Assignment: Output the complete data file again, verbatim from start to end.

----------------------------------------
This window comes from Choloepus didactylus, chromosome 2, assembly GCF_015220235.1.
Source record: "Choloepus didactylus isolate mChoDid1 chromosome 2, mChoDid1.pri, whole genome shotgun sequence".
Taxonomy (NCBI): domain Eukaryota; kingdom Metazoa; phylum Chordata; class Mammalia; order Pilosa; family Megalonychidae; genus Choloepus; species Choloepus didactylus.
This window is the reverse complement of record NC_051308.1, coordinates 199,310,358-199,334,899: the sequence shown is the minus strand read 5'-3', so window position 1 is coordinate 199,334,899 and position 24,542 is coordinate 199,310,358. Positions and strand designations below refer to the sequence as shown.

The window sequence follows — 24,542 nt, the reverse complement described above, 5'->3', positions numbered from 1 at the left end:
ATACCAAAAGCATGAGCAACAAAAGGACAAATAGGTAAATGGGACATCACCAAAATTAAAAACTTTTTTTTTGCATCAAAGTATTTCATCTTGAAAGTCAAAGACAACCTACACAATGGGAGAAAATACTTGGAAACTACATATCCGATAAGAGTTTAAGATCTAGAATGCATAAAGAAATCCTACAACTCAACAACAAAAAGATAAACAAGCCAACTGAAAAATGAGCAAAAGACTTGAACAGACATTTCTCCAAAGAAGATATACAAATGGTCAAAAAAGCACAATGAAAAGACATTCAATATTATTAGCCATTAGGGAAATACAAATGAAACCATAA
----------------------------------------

This window comes from Choloepus didactylus, chromosome 2, assembly GCF_015220235.1.
Source record: "Choloepus didactylus isolate mChoDid1 chromosome 2, mChoDid1.pri, whole genome shotgun sequence".
Taxonomy (NCBI): domain Eukaryota; kingdom Metazoa; phylum Chordata; class Mammalia; order Pilosa; family Megalonychidae; genus Choloepus; species Choloepus didactylus.
This window is the reverse complement of record NC_051308.1, coordinates 199,310,358-199,334,899: the sequence shown is the minus strand read 5'-3', so window position 1 is coordinate 199,334,899 and position 24,542 is coordinate 199,310,358. Positions and strand designations below refer to the sequence as shown.

The window sequence follows — 24,542 nt, the reverse complement described above, 5'->3', positions numbered from 1 at the left end:
ATACCAAAAGCATGAGCAACAAAAGGACAAATAGGTAAATGGGACATCACCAAAATTAAAAACTTTTTTTTTGCATCAAAGTATTTCATCTTGAAAGTCAAAGACAACCTACACAATGGGAGAAAATACTTGGAAACTACATATCCGATAAGAGTTTAAGATCTAGAATGCATAAAGAAATCCTACAACTCAACAACAAAAAGATAAACAAGCCAACTGAAAAATGAGCAAAAGACTTGAACAGACATTTCTCCAAAGAAGATATACAAATGGTCAAAAAAGCACAATGAAAAGACATTCAATATTATTAGCCATTAGGGAAATACAAATGAAACCATAA